The second big topic is one of attracting and retaining the best talent. For 10 years leading up to 2008, we lost the best and the brightest to the finance community for bigger salaries and more “go-go” jobs. We are now in the throes of a technology revolution that includes the marketing community. We want and need to attract those fertile minds in our industry by raising awareness of the industry’s unique blend of what makes our human nature tick and technology. We are on a mission to create access to the most scintillating, technology-fuelled industry for young talent through our programs, networking and joint venture opportunities for The AD Club’s membership.
LBB> What are the biggest challenges facing the advertising industry in New York right now?
LR> Staying competitive. Losing talent to the tech industry. Fighting the economic pressures of living in the greatest and one of the most expensive places on earth (New York). However, I’d say that particularly for advertising, marketing and technology, New York is still the most vibrant place on earth. It’s very apparent in our membership.
LBB> How did you find your way into advertising? Was it a deliberate choice or a career that happened by accident?
LR> I was introduced to advertising by accident. My first love was marketing. I had a great deal of exposure through my great aunt who was the Creative Director for Faberge in the 70s. Seeing Carey Grant at dinner when you're a kid is pretty impressive.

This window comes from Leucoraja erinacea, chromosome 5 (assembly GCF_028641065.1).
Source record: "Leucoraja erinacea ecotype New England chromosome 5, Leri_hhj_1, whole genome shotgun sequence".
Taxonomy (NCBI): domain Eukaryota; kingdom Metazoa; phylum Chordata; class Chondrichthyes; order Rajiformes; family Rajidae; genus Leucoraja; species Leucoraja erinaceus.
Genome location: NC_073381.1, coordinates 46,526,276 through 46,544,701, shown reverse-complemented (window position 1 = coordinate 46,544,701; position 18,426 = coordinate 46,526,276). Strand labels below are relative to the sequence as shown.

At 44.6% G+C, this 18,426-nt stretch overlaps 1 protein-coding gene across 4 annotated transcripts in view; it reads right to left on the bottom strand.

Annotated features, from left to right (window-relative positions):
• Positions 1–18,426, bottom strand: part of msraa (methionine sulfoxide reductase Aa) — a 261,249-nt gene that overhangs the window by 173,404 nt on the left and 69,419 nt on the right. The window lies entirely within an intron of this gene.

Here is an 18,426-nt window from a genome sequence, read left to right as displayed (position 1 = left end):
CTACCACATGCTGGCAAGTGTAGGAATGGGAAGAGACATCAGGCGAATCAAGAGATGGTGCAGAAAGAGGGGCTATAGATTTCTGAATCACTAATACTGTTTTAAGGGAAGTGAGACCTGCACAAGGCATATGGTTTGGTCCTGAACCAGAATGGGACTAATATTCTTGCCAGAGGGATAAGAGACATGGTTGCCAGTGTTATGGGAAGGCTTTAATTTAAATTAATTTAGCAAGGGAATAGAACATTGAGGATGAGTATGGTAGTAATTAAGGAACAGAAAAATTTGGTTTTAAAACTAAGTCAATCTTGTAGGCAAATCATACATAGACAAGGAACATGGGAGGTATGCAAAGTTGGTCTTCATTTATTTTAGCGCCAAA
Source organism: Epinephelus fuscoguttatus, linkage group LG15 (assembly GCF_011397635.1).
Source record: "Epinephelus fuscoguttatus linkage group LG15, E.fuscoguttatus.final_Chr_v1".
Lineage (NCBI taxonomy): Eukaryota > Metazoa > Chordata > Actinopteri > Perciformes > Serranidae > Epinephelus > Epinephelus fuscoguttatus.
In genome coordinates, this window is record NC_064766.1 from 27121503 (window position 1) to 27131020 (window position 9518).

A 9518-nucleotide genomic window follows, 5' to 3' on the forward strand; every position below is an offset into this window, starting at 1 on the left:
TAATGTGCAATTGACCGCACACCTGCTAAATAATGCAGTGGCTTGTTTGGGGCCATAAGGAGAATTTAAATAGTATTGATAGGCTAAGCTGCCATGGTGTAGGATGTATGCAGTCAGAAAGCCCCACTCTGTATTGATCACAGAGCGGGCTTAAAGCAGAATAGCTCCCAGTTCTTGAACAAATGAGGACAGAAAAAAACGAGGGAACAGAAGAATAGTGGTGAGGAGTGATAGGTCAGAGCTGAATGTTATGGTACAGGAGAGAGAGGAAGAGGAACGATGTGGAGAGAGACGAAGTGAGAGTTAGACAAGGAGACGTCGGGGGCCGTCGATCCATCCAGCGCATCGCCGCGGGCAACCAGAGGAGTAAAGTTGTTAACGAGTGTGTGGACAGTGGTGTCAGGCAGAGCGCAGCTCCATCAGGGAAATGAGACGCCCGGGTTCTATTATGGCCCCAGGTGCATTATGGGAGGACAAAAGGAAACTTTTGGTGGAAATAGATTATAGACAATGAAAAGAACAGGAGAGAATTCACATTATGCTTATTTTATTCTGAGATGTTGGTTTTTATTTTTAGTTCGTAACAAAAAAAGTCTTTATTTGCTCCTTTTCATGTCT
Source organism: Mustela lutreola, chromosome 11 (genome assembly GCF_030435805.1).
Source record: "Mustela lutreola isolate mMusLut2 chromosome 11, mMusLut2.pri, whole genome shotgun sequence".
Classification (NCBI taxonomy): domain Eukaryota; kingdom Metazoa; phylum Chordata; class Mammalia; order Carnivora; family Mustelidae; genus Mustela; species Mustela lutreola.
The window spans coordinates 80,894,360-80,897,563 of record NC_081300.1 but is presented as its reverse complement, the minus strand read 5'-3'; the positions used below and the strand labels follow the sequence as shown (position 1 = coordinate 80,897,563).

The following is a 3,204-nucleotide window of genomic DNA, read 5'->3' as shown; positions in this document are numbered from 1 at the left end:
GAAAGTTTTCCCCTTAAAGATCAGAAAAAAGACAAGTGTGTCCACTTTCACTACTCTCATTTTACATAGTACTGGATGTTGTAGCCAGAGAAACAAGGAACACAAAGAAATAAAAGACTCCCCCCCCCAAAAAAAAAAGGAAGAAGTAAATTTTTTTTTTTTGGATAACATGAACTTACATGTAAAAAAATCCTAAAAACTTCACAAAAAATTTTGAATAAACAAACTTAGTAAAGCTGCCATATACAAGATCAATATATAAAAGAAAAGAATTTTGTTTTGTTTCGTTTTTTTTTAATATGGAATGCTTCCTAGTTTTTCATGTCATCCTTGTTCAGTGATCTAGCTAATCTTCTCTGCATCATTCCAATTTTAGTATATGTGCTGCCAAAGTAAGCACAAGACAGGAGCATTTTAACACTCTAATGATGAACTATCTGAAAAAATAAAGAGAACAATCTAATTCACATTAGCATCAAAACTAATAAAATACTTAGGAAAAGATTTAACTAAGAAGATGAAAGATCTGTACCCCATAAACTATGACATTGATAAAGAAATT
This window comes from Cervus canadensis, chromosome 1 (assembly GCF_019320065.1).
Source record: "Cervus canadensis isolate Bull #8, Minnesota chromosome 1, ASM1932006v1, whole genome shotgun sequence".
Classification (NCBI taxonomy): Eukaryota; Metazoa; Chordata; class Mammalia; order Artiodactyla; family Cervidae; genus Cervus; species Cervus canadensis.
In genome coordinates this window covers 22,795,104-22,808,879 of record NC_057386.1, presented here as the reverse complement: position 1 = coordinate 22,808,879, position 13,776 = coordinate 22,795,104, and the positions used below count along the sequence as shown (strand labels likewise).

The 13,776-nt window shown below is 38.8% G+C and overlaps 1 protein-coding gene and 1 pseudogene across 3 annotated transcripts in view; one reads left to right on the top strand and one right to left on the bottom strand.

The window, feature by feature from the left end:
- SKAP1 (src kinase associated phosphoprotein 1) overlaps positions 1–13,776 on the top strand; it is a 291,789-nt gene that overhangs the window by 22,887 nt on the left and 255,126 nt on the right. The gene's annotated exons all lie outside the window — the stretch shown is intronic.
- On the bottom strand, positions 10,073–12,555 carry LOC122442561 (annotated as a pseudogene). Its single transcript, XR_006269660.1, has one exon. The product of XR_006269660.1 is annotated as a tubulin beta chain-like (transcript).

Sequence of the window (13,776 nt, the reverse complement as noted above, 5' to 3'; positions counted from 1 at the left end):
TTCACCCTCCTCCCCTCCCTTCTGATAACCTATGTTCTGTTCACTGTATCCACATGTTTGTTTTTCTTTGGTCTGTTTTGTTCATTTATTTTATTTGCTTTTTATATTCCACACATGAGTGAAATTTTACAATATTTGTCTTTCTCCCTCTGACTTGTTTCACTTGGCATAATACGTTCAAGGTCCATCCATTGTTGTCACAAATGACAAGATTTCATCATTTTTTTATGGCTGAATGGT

LBB> What pieces of advice do you wish you had been given at the beginning of your career?
LR> After family, my network of women executives is my core. It’s what stimulates me and keeps me on my toes everyday. I would say, gender aside, building and nourishing your “tribe” is one of the most rewarding things you can do to keep yourself motivated in business.
Give back! Volunteer, network, offer to help, mentor, join. Trade organisations, not-for-profits, events. Expect nothing. But I guarantee it will pay back in spades.
And finally, learn about finance. Know how a business runs – regardless of your role. Knowing how the business of advertising, marketing, media and tech work is your ticket to advancement.
LBB> You have been in various roles from account director to strategy throughout your career – what benefit do you think there is to wearing a broader variety of agency ‘hats’?
LR> Building empathy is central to doing a great job. Immersing yourself in different roles will lead to more collaboration in the end. Most come directly back to the role that motivates them the most. For me it’s strategic planning with a specialised focus on driving growth. I would not be saying that if I hadn’t had a number of roles over the years. That said, I’m a terrible copywriter.
LBB> Outside of your day-to-day work, I see that you also support community programs – how important is it for Adlanders to get out of the industry and into the community?
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LR> We touched on this this earlier in terms of how to advance your worldview, perspective, ability to be empathetic, and career. Giving back is the right thing to do and you’ll reap great rewards. Volunteering in the community taught me how to work with different people with diverse skill sets, and how to quickly solve problems in a limited amount of time. When it’s not your day job, you have to be efficient in how you choose to contribute. Most people generally make it really count.